Monday, December 11, 2006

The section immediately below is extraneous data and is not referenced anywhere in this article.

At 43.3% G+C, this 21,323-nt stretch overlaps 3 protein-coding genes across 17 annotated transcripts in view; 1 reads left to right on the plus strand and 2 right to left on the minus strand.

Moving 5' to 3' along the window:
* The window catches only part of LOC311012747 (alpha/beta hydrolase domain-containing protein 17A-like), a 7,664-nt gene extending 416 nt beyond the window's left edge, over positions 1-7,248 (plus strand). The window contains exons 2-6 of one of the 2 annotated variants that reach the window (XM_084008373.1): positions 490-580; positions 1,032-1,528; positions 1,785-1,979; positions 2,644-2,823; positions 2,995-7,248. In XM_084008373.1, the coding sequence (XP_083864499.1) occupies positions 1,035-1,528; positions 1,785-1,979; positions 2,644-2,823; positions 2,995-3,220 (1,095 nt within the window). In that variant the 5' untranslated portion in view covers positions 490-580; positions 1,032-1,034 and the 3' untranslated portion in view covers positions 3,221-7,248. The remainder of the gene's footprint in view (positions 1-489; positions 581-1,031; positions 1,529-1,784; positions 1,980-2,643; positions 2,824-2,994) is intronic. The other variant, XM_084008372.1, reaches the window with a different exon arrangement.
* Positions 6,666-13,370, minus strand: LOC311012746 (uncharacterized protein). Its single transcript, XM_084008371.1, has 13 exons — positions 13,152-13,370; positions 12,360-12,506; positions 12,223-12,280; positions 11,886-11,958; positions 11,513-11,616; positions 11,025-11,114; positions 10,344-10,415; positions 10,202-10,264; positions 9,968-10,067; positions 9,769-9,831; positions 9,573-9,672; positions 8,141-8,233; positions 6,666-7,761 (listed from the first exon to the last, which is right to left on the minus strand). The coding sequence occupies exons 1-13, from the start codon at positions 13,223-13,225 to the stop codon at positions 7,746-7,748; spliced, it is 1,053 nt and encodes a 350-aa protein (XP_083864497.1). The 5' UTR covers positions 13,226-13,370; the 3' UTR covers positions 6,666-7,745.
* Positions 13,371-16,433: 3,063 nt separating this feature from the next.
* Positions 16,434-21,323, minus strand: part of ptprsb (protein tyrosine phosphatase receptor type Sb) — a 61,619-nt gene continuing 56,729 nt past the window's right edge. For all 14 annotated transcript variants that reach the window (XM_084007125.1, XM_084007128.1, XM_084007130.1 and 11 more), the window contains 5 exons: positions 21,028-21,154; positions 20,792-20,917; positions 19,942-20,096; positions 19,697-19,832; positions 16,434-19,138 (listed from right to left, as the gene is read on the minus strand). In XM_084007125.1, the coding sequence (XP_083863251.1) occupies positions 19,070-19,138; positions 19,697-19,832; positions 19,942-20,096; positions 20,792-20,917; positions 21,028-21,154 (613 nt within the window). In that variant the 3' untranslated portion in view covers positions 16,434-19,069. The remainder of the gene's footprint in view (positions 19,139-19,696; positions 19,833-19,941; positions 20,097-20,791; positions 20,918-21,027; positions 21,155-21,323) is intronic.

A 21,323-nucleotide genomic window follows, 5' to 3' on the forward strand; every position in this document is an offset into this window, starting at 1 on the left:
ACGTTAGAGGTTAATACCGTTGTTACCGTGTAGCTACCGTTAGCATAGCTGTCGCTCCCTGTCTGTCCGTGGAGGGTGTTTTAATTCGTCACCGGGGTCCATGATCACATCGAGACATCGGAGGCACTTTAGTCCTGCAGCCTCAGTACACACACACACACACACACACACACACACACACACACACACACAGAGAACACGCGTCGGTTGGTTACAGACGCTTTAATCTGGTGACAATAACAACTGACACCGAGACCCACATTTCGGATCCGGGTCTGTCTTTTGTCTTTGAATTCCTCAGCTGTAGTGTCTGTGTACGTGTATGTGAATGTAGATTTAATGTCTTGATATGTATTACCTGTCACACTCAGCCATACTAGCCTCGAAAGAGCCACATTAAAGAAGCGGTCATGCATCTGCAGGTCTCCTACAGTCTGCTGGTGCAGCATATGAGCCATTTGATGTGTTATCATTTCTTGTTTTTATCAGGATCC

I had survived the weight and hollowness of black and gray. When the color red saved my life, it was not just a color I saw. It was the essence of red that infused my spirit, redness itself that reached my inner being to feed and sustain me. Manlio Brusatin writes, “colors express altogether vital functions of human existence but do not belong to the pompous mechanics of the human heart. They belong rather to something more like breathing or the softer organs, which sustain life in a way nearly invisible from the primary bodily functions….Insects – creatures that seem sometimes to be all eyes, nothing but chromatic perception – seem to multiply colors according to the laws of their individual species, but their competitive economies, so to speak, are actually more simple. They use these moments of chromatic competition within their color-filled days to carry out their functions, living in color before being continuously, incessantly devoured or created anew in the form of other minuscule living beings. To believe in colors from this standpoint might mean dissolution into the dust of new lives, desires, and passions, endless disappearance and reappearance, on and on without end. Colors thus constitute the most serious deception, an adventure in dust and the habitual pain of living.”

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